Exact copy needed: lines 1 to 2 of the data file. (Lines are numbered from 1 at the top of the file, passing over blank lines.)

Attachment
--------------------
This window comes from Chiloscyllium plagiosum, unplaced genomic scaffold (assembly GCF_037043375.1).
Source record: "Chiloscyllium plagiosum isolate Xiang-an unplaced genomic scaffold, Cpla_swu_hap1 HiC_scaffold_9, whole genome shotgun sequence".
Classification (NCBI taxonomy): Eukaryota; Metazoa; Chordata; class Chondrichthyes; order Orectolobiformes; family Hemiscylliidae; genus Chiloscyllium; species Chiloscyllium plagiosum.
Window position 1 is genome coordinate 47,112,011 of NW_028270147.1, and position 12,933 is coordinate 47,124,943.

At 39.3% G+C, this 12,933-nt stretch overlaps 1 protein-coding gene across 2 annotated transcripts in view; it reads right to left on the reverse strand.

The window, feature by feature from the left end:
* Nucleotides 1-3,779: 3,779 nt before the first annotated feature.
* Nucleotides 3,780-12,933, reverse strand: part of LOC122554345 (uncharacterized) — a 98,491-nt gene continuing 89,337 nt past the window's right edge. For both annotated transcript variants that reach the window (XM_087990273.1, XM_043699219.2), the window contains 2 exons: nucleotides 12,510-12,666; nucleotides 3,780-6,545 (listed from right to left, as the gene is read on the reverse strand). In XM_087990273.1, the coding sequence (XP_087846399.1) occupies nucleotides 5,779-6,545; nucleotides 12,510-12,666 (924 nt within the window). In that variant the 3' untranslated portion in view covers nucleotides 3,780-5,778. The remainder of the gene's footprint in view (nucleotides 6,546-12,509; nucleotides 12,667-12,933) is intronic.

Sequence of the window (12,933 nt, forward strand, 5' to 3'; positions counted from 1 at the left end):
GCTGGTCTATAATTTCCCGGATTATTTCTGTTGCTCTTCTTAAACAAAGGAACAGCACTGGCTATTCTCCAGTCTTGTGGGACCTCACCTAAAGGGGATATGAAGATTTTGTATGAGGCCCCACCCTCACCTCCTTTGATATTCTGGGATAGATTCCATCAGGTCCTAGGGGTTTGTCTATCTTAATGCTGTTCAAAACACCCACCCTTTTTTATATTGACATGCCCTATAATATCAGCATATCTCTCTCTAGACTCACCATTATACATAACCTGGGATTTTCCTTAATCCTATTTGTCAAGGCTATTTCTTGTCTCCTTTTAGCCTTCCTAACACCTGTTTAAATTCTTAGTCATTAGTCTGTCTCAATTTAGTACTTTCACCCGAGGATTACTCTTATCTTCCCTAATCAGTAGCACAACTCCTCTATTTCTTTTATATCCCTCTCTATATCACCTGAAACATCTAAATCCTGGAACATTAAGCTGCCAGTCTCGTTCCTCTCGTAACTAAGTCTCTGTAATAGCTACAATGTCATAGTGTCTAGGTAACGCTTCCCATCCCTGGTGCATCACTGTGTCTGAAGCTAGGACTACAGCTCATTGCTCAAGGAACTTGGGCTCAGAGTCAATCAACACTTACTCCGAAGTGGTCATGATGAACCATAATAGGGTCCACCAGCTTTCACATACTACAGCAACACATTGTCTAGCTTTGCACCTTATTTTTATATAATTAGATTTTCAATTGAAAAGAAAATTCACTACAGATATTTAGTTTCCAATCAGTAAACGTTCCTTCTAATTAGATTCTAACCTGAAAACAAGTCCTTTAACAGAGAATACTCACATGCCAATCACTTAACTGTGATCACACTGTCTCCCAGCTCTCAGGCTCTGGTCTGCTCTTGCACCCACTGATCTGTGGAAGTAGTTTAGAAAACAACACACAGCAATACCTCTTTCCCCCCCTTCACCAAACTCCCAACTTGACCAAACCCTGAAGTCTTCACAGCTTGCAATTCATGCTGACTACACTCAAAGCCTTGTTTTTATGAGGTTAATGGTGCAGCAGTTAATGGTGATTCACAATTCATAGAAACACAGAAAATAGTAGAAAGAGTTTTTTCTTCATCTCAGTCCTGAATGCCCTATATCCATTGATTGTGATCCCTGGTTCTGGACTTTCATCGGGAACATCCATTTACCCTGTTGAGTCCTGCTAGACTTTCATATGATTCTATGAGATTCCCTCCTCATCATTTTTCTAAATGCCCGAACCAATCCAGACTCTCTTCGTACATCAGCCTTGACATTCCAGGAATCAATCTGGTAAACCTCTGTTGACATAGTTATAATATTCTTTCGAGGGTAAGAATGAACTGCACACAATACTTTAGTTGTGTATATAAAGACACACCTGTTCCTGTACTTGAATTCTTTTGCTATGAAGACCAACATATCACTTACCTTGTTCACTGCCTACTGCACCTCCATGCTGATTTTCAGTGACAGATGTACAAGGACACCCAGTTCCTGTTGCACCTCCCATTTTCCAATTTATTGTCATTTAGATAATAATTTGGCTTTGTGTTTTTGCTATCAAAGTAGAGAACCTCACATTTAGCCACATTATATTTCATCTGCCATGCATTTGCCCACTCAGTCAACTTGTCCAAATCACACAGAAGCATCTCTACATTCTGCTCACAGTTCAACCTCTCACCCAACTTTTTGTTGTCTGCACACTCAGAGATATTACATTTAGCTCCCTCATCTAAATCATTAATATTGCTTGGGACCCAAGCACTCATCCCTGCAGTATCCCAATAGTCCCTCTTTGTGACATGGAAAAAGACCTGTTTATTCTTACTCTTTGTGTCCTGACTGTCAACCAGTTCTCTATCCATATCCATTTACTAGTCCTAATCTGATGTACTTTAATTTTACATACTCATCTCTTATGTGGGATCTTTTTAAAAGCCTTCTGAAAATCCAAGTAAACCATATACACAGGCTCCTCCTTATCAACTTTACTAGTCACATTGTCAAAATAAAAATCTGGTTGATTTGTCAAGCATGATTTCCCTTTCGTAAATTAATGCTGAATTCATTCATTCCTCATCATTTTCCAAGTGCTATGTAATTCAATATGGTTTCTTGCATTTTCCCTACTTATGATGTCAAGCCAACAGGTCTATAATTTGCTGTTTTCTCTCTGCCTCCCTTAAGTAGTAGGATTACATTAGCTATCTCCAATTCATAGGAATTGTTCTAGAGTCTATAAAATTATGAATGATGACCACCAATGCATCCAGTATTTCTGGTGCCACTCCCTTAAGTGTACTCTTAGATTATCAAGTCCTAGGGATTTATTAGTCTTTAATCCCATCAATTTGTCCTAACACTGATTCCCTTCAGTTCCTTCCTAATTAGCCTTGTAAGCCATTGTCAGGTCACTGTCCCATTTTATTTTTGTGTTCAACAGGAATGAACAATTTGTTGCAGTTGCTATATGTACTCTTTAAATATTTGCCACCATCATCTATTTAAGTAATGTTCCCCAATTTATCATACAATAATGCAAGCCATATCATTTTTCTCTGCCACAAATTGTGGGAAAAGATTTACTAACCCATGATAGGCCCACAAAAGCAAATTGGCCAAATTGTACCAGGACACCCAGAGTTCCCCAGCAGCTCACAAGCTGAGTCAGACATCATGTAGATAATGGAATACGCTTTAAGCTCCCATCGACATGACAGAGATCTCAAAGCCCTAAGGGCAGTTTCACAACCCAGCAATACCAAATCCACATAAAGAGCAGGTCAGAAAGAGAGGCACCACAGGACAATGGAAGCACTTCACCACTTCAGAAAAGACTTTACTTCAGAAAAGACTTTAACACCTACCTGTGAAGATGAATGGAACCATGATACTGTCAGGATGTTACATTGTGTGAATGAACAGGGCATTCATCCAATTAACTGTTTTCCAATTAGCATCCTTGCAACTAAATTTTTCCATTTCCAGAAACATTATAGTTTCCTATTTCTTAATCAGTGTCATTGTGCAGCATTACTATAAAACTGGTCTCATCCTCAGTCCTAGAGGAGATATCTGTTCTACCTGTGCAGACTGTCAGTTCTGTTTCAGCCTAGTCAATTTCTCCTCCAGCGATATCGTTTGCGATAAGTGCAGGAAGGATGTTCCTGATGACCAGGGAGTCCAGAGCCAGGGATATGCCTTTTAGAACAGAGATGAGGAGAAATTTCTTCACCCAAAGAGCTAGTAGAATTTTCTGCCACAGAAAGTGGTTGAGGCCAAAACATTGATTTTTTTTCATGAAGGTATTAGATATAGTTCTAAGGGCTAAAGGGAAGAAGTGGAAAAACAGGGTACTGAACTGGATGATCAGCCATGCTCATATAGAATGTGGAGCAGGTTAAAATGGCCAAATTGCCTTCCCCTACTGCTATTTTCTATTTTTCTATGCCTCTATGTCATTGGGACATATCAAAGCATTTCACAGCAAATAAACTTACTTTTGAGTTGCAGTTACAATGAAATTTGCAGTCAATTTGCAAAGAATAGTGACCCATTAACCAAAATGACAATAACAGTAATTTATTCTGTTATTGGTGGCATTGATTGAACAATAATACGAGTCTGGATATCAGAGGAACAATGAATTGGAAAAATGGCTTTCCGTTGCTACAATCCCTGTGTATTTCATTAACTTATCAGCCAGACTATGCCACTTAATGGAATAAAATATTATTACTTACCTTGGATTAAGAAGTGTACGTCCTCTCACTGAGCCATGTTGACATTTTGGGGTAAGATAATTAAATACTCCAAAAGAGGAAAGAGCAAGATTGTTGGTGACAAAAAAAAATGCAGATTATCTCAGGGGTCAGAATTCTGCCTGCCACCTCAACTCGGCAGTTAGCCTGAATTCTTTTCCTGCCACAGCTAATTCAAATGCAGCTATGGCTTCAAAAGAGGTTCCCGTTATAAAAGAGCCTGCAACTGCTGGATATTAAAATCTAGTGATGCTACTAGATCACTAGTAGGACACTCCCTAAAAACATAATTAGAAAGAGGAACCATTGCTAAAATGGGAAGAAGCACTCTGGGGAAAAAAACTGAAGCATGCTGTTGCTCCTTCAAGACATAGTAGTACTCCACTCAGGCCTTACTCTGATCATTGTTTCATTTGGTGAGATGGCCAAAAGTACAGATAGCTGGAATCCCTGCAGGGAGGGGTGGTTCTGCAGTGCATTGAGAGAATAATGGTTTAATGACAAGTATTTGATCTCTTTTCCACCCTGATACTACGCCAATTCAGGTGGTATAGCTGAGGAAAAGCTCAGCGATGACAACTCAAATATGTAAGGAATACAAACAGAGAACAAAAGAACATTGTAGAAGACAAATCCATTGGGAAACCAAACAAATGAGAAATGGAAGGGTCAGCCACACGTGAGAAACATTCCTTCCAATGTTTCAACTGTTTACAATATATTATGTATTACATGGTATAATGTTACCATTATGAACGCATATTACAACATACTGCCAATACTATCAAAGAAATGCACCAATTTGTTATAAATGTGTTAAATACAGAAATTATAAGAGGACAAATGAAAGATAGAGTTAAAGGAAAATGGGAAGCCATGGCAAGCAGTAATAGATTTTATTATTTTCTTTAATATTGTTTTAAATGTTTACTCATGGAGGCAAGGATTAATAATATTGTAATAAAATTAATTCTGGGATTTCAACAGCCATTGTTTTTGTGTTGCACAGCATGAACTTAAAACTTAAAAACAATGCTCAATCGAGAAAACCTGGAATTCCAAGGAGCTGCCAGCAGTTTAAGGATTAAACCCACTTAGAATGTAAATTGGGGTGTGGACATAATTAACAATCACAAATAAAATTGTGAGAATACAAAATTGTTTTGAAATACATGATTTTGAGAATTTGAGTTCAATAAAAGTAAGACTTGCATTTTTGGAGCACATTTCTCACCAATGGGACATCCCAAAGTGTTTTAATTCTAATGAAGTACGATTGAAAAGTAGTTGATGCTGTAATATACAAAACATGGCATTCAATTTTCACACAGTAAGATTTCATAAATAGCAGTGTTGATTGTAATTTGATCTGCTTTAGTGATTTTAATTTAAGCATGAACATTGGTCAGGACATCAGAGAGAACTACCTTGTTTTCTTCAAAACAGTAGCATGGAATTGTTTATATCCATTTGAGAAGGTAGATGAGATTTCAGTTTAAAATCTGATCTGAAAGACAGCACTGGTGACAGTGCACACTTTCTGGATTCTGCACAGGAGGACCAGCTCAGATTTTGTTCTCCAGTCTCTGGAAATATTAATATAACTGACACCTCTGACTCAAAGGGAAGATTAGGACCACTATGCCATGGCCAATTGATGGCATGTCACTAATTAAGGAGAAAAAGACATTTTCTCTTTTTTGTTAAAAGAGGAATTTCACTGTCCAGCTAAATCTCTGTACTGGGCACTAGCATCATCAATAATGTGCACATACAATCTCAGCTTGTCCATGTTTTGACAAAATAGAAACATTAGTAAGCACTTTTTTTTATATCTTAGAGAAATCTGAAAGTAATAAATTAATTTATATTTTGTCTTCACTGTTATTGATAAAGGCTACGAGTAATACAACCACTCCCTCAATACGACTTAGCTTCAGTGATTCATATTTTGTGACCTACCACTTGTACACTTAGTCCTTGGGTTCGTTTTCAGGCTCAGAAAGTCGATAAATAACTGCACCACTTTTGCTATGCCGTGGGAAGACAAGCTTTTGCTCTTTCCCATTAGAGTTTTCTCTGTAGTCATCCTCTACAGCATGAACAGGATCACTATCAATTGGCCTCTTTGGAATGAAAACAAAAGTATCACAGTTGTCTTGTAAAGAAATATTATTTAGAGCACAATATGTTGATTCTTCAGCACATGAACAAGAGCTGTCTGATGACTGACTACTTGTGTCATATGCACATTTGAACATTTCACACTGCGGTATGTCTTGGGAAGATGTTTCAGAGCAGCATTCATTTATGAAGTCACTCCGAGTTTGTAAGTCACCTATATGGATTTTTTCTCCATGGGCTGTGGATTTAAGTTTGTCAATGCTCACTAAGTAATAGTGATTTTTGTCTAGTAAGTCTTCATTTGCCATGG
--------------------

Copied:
This window comes from Chiloscyllium plagiosum, unplaced genomic scaffold (assembly GCF_037043375.1).
Source record: "Chiloscyllium plagiosum isolate Xiang-an unplaced genomic scaffold, Cpla_swu_hap1 HiC_scaffold_9, whole genome shotgun sequence".